Monday, October 11, 2021

Learning from a Church mystic when life has its fair share of challenges

                                 Following the life of a Church mystic when life has its challenges

What a reading of St Teresa of Avila’s autobiography revealed

I’ve always believed that a person who faces the challenges of living life positively despite having a few other physical challenges can and should learn from the mystical saints who have written autobiographies of their spiritual pursuits.  The Catholic Church has had many saints who supplied her with many of their writings which people with afflictions can abundantly benefit from.  One such saint is Saint Teresa of Avila who 40 years after her death was canonised by Pope Gregory XV, and the University of Salamanca granted her the title Doctor ecclesiae, which is distinct form the papal honour of Doctor of the Church, always conferred posthumously.  This latter title was bestowed upon St Teresa by Pope Paul VI on 27 September 1970, along with Saint Catherine of Sienna, making them the first women to be awarded with the distinction.  Teresa is revered as the Doctor of Prayer.  

Teresa was preoccupied with the ascent of the soul to God in four stages, which she wrote about in her Autobiography.  

The first mystical thought was what she called the Devotion of the Heart, consisting of both mental payer and contemplation.  It helped the soul to withdraw, to be penitent and to proceed to meditate on the passion of the Christ.

The second mystical thought was what Teresa called the Devotion of Peace, where human will is surrendered to God.  There is a cultivation of the virtue of an uplifted awareness granted by God, while other human faculties like memory, reason and imagination can still be subjected to worldly distraction.  Partial distraction can happen, but the prevailing state is one of quietude,

The third mystical thought was Devotion of Union, concerning the absorption-in-God.  Generally, this was seen to be an ecstatic state where reason is also surrendered to God and only the memory and imagination are not used in the surrender.  In this state there is a blissful peace, and a consciousness of being enraptured by the love of God.

Fourthly, the mystical thought was Devotion of Ecstasy, where the consciousness of being in the body disappears.  In this stage, memory and imagination become absorbed in God, as though being intoxicated.  In complete unconscious helplessness, body and spirit dwell in the throes of exquisite pain.  Sometimes, at this level of mystical thought, the ecstatic person causes the body to be lifted into space.  In Teresa’s experience, this state may last as long as half an hour, followed by relaxation of a few hours of swoon-like weakness, where one had been in union with God.  Apparently, the subject awakens from this trance state in tears and it may be regarded as the height of mystical experience for the person.  Reports have it that Teresa was said to have been observed levitating during Mass on several occasions.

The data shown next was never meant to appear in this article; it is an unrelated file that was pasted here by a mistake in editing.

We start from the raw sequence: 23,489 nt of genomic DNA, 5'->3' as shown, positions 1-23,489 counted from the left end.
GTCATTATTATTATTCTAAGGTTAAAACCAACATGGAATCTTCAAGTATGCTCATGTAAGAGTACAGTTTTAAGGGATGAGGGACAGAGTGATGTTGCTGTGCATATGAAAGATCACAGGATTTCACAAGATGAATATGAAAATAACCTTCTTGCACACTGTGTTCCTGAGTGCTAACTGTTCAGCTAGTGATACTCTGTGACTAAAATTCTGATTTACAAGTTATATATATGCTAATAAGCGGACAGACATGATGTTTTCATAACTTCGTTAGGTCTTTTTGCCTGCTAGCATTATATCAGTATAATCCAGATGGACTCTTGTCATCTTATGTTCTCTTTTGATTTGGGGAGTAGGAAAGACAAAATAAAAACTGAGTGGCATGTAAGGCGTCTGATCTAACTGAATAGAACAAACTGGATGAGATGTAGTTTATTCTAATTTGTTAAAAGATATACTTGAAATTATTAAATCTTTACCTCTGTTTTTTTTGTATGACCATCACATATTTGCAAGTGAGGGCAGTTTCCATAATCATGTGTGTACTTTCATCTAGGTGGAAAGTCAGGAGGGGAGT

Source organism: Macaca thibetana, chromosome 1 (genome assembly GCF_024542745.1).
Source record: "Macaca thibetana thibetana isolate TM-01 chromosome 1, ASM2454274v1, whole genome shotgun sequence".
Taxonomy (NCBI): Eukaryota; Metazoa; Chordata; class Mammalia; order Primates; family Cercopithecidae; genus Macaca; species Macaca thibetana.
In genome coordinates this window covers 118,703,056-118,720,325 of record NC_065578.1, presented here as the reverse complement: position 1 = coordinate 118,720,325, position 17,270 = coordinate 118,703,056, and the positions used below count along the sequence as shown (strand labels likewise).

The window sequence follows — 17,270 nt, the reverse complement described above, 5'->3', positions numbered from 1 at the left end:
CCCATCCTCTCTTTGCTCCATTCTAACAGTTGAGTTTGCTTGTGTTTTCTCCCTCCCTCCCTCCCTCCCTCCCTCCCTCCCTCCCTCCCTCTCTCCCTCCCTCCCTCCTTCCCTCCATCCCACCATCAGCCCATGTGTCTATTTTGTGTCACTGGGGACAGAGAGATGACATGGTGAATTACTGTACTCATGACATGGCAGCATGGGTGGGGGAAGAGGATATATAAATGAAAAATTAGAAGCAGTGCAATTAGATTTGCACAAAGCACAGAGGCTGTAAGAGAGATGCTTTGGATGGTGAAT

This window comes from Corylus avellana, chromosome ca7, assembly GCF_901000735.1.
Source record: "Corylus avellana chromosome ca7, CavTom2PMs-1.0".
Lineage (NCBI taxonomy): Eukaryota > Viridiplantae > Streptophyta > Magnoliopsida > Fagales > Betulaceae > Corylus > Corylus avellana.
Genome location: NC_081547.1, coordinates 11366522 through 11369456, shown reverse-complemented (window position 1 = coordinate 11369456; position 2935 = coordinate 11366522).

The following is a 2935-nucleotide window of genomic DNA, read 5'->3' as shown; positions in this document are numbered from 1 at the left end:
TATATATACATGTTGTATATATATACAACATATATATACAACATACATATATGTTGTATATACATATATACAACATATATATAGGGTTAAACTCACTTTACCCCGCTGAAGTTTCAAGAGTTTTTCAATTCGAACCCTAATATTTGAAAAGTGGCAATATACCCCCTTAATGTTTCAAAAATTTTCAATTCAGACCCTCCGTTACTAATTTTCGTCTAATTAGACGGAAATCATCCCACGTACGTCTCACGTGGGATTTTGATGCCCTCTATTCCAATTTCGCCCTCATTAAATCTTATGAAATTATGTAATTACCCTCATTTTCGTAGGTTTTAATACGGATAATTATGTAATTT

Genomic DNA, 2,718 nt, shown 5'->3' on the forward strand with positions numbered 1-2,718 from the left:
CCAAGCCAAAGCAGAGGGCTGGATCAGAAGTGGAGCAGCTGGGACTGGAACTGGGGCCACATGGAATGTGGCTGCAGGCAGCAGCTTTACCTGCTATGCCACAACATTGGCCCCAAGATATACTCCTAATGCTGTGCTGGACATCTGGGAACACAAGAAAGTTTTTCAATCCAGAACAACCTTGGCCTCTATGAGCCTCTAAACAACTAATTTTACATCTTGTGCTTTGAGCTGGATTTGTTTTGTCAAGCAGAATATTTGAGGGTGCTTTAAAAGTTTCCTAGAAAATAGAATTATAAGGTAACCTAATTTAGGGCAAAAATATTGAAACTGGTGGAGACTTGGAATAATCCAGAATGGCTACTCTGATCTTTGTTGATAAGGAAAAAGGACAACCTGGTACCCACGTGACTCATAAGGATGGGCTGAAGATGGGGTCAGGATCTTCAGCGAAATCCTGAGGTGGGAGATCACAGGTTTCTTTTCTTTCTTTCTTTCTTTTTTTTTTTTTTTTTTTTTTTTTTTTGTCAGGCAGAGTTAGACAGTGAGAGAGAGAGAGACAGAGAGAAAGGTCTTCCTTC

When she spoke about these experiences, she said that “contemplative prayer is nothing other than a close sharing between friends, where a person takes precious time to be alone with God whom the person knows loves us”.  

As a reader of such writings and reflections, and having had a rich experience of the reality of physical suffering in life due to my unfortunate accident that happened on 24 May, I must admit that I am enamoured by such writings of personal reflections.  I have dreamt of some of them from time to time while I am convalescing and awaiting my second surgery to my skull to return it to its spherical shape using synthetics such as polyetheretherketone that show a higher primary tear resistance.  But I must admit that I have never been left in any sort of complete unconscious helplessness like the way St Teresa wrote about in explaining her Devotion of Ecstasy.  I do have a yearning for that close relationship with God which St Teresa wrote about when explaining these mystical experiences, but yearning only goes so far.  But in my daily prayer using the Rosary and its meditation on the life of Jesus and Mary, I do try to activate my inner love of God to make the meditations bear fruit in my life,  

I am thankful that the Church has such a rich resource of mystical saints who have written profoundly about their mystical experiences.  People like myself stand to benefit greatly when we go into prayer during times of strife and suffering in life.  And as I prepare to celebrate the memorial of St Teresa of Avila which is observed on Friday, October 15, I will definitely be praying to her for her intercession for me to be drawn closer to God.  And I will be offering up my prayer for the benefit of so many in the world who are in need of the intercessions of the saints.


  1. Father Luke, you have demonstrated strength, faith, positivity and we are inspired by you. My husband Alan and I Celest continue to pray for you. Take care !

  2. It is with much prayer and hope that we are able to elevate our innermost being towards the reflections of the saints as much as your own personal reflections.

    Thanks be to God for the ability to grow in understanding and relationship with God, our Father and Jesus Christ as well as Mother Mary and all the saints (Heavenly and earthly ones).